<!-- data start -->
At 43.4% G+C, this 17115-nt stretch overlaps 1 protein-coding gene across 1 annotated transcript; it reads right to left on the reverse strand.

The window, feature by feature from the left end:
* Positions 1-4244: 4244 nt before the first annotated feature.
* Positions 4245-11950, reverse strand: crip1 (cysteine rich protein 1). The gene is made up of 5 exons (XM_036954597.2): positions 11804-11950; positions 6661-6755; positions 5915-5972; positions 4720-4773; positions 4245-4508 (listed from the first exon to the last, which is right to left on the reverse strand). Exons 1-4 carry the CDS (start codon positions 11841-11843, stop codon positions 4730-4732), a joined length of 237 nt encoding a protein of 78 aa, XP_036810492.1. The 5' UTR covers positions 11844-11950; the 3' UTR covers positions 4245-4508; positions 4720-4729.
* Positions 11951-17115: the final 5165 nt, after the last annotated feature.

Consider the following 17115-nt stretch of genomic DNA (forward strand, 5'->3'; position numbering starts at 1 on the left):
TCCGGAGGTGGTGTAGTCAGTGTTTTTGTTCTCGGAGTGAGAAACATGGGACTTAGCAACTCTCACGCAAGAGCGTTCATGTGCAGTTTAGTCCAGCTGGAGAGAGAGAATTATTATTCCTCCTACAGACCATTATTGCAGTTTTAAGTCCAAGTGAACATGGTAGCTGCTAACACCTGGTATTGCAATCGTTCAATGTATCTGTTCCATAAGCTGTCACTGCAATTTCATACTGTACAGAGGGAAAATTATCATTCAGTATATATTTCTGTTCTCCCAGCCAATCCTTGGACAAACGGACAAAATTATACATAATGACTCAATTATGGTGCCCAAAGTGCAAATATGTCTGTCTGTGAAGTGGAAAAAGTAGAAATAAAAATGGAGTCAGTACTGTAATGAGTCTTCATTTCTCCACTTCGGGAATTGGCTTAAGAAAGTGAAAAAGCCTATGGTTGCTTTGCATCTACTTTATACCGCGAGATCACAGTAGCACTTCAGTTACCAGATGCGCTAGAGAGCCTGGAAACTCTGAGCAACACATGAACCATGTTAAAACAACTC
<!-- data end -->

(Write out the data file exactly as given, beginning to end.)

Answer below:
At 43.4% G+C, this 17115-nt stretch overlaps 1 protein-coding gene across 1 annotated transcript; it reads right to left on the reverse strand.

The window, feature by feature from the left end:
* Positions 1-4244: 4244 nt before the first annotated feature.
* Positions 4245-11950, reverse strand: crip1 (cysteine rich protein 1). The gene is made up of 5 exons (XM_036954597.2): positions 11804-11950; positions 6661-6755; positions 5915-5972; positions 4720-4773; positions 4245-4508 (listed from the first exon to the last, which is right to left on the reverse strand). Exons 1-4 carry the CDS (start codon positions 11841-11843, stop codon positions 4730-4732), a joined length of 237 nt encoding a protein of 78 aa, XP_036810492.1. The 5' UTR covers positions 11844-11950; the 3' UTR covers positions 4245-4508; positions 4720-4729.
* Positions 11951-17115: the final 5165 nt, after the last annotated feature.

Consider the following 17115-nt stretch of genomic DNA (forward strand, 5'->3'; position numbering starts at 1 on the left):
TCCGGAGGTGGTGTAGTCAGTGTTTTTGTTCTCGGAGTGAGAAACATGGGACTTAGCAACTCTCACGCAAGAGCGTTCATGTGCAGTTTAGTCCAGCTGGAGAGAGAGAATTATTATTCCTCCTACAGACCATTATTGCAGTTTTAAGTCCAAGTGAACATGGTAGCTGCTAACACCTGGTATTGCAATCGTTCAATGTATCTGTTCCATAAGCTGTCACTGCAATTTCATACTGTACAGAGGGAAAATTATCATTCAGTATATATTTCTGTTCTCCCAGCCAATCCTTGGACAAACGGACAAAATTATACATAATGACTCAATTATGGTGCCCAAAGTGCAAATATGTCTGTCTGTGAAGTGGAAAAAGTAGAAATAAAAATGGAGTCAGTACTGTAATGAGTCTTCATTTCTCCACTTCGGGAATTGGCTTAAGAAAGTGAAAAAGCCTATGGTTGCTTTGCATCTACTTTATACCGCGAGATCACAGTAGCACTTCAGTTACCAGATGCGCTAGAGAGCCTGGAAACTCTGAGCAACACATGAACCATGTTAAAACAACTC